There are many reasons to read. We read to progress in academics, to gain information, to communicate, and to learn. Reading has a long and illustrious history. Even with or current level of technology, reading is a required skill. However, my favorite reason for reading is escapism. With so much turmoil and uncertainty in the world, reading a good book is an affordable and beneficial pastime. It seems the only topics people discuss anymore is politics and the pandemic. While both are important and should have part of our attention, I grow weary of hearing about it all the time. Yes, our country is in a political abyss. Yes, the pandemic is still creating chaos and concern. We can’t ignore current events, but we can find time to unplug from it all in order to retain some sort of sanity and emotional equilibrium. The best way to do that is to get lost in a book.
Reading isn’t merely a recreational activity. There are many benefits that are awarded to both casual readers and bookworms. You may be poised leisurely in your favorite spot, relaxed, and ready to be refreshed, but the effects of reading are hard at work in your brain.
1. Destress Yourself
The first benefit is obvious: while resting, relaxing reading provides pleasure and entertainment, it also provides a respite from stress. Your mind is focused on mental images conjured by the written word. The conflicts and stresses of life have no room to exist for a time. Your attention is on the story being played out in your imagination, not on the day’s problems. It gives a bit of emotional space and time to let your brain take a break from working on the mental acrobatics we face daily.
2. Good For Better Brains and Longer Life
As an English teacher, I tell my students to read, read, then read some more. Reading good books helps to build vocabulary and improve writing skills. Amazingly, studies show that reading stimulates the neural networks that develop social cognition and processes abstract thoughts and concepts. Similar studies have also claimed that reading aid the brain by keeping it engaged, firing its neurons enough to slow cognitive decline, and put off many other potentially life-threatening conditions. Some studies have indicated that people who read regularly live longer than their nonreading counterparts.
3. Build Social Skills
Bookworms are often touted introverts. On Pinterest, there are many humorous sayings about bookworms and their disdain for social interaction. However, reading will actually bolster social skills. Fictional books can teach us about how to relate to others. As a reader, you are able to get into the mind of the characters, thanks to the narration. What better way to safely explore different ways of thinking? Also, reading books will help us to develop our own personalities and philosophies. Reading exposes you to a variety of beliefs, reactions, and interactions. When engaged in a book, readers can let go a little bit of themselves and explore new ideas and thought patterns vicariously. Real-life exposure to the varying circumstances may not be possible, but delving into a book creates accessibility.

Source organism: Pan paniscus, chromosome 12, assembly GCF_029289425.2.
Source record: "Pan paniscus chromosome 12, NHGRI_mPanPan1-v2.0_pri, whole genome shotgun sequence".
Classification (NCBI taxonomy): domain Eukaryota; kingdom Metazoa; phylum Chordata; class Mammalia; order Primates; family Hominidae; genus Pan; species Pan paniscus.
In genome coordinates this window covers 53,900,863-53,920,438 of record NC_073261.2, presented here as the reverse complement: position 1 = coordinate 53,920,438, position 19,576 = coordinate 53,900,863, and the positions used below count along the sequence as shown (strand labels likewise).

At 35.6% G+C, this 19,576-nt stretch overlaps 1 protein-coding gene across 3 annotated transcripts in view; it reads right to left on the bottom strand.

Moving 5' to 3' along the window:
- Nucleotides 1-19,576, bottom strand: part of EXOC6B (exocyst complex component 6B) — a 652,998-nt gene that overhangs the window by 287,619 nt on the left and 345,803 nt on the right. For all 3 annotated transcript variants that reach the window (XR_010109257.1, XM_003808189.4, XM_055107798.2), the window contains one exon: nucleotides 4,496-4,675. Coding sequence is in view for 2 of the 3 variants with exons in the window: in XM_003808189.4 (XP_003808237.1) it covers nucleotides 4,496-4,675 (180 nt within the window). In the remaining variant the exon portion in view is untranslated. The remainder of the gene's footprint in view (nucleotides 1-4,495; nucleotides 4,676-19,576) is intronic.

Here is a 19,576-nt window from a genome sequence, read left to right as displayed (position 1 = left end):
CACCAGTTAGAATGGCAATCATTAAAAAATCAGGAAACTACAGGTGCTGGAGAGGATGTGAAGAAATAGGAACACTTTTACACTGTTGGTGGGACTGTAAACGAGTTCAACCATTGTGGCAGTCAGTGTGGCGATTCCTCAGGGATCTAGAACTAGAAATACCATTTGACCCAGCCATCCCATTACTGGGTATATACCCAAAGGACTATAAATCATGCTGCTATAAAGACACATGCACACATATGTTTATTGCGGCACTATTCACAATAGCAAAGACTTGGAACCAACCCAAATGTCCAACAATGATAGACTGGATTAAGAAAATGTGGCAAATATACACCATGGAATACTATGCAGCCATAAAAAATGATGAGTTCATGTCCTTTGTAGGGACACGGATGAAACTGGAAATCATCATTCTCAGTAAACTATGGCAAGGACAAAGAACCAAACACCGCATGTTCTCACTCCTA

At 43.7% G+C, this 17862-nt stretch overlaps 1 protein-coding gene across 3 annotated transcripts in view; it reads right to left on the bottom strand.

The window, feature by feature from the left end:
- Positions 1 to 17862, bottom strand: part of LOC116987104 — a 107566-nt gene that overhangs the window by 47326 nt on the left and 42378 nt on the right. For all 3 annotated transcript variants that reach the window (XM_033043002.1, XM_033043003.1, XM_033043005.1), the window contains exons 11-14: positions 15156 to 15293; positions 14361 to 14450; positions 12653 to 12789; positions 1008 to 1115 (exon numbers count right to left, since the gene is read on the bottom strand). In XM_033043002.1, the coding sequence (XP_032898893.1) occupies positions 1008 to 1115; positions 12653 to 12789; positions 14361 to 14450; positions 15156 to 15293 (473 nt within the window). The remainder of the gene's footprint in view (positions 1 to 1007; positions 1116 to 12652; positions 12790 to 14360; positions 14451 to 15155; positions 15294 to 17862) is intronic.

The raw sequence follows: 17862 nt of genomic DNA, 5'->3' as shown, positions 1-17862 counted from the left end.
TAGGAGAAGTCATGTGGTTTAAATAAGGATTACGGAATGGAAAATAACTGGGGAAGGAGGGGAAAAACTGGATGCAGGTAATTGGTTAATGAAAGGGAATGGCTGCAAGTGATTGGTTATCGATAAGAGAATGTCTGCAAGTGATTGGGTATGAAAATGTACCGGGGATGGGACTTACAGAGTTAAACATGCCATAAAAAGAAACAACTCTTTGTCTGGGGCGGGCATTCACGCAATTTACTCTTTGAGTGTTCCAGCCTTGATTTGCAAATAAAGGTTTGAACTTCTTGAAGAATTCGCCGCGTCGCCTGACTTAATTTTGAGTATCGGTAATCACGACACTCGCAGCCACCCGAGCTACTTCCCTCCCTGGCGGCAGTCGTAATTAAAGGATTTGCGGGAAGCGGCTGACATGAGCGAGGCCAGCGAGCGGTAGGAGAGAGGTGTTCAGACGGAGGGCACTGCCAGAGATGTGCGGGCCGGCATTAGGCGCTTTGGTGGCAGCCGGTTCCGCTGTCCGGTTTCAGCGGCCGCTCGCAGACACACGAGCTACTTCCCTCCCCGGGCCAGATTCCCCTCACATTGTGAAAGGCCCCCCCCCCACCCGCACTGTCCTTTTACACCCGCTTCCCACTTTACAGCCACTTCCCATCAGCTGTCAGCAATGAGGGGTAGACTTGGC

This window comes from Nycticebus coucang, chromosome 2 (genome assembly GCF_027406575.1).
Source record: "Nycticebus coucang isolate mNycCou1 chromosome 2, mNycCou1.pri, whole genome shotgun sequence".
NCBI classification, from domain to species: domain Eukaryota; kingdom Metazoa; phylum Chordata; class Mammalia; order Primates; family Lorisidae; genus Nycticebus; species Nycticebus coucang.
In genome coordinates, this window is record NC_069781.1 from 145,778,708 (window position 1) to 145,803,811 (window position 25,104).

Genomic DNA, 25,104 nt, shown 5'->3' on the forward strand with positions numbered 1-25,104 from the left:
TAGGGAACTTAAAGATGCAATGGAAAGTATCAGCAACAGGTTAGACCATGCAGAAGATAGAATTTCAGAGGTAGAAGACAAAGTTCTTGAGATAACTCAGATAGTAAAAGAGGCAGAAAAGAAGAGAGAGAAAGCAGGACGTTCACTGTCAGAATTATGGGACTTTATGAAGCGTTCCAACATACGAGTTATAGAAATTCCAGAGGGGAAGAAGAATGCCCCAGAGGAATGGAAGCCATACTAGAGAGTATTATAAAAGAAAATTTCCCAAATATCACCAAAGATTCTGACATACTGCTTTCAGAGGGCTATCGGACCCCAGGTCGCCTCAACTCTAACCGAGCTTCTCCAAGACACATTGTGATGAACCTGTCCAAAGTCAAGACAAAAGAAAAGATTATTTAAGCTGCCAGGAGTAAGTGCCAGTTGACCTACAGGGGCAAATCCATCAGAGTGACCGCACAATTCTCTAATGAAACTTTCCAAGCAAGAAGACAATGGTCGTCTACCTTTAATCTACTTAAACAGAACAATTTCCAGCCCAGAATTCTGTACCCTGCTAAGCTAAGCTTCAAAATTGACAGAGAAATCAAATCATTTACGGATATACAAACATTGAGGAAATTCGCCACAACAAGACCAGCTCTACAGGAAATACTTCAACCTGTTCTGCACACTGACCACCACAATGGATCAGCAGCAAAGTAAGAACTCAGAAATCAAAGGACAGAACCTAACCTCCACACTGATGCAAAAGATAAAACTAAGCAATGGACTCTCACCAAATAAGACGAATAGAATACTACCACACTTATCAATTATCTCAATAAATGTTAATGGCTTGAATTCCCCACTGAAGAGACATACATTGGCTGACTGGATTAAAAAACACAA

4. It’s The Real Deal
Studies have also shown that getting lost in a book has a unique brain response. When your imagination is revved up, the mental images you construct feed your brain, bolstering its response. Your brain will respond to the imagined scene, smells, noises, and touch just like it was really happening. This is one of the reasons why I tell my kids to get off their devices and read a book. Playing video games does not elicit the same response. While many of the games have a plot and dialogue, the brain is not as active as it is when reading. Then someone plays a video game, their focus is on winning the game or completing a certain task. It doesn’t light up the brain as reading does. Reading will also lower blood pressure and heart rate. Reading exercises the frontal lobe of the brain. This is extremely important because of all the functions the frontal lobe handles. Things like speech, grammar fluency, and voluntary movement. The frontal lobe is also where executive functions such as planning, organizing, and control to meet a goal are developed. The brain’s response to gaming is the opposite of reading.
I have heard that some people aren’t “readers”. I’m not sure what that means. Does that mean they are unable to read? Or simply unwilling? Even a few minutes a day can bolster your brain and improve your mental health. Find an author or genre you enjoy and read for half an hour a day. I highly recommend shutting down all electronics a half hour before bed and reading.
I’ve heard some people say they don’t like to read. I can’t understand that sentiment, personally. There is never enough reading time in the day for me. I come from a family of readers and have been around people reading and ignoring each other my whole life. But the readers in my life are the most emotionally balanced, logical thinking, and thoughtful people. They are calm, collected, and intelligent. So I pose the question, if something is easy to do (you don’t have to get out of bed to do it), and will boost your frontal lobe functions, improve mental health, and help you to live longer, then why wouldn’t you want to do it? By the way, March is National Reading Month in honor of Dr. Seuss. Why not celebrate the month and the author by creating a new habit.
Read. Read. Read some more.
Photo courtesy of Ivan Tamas from Pixabay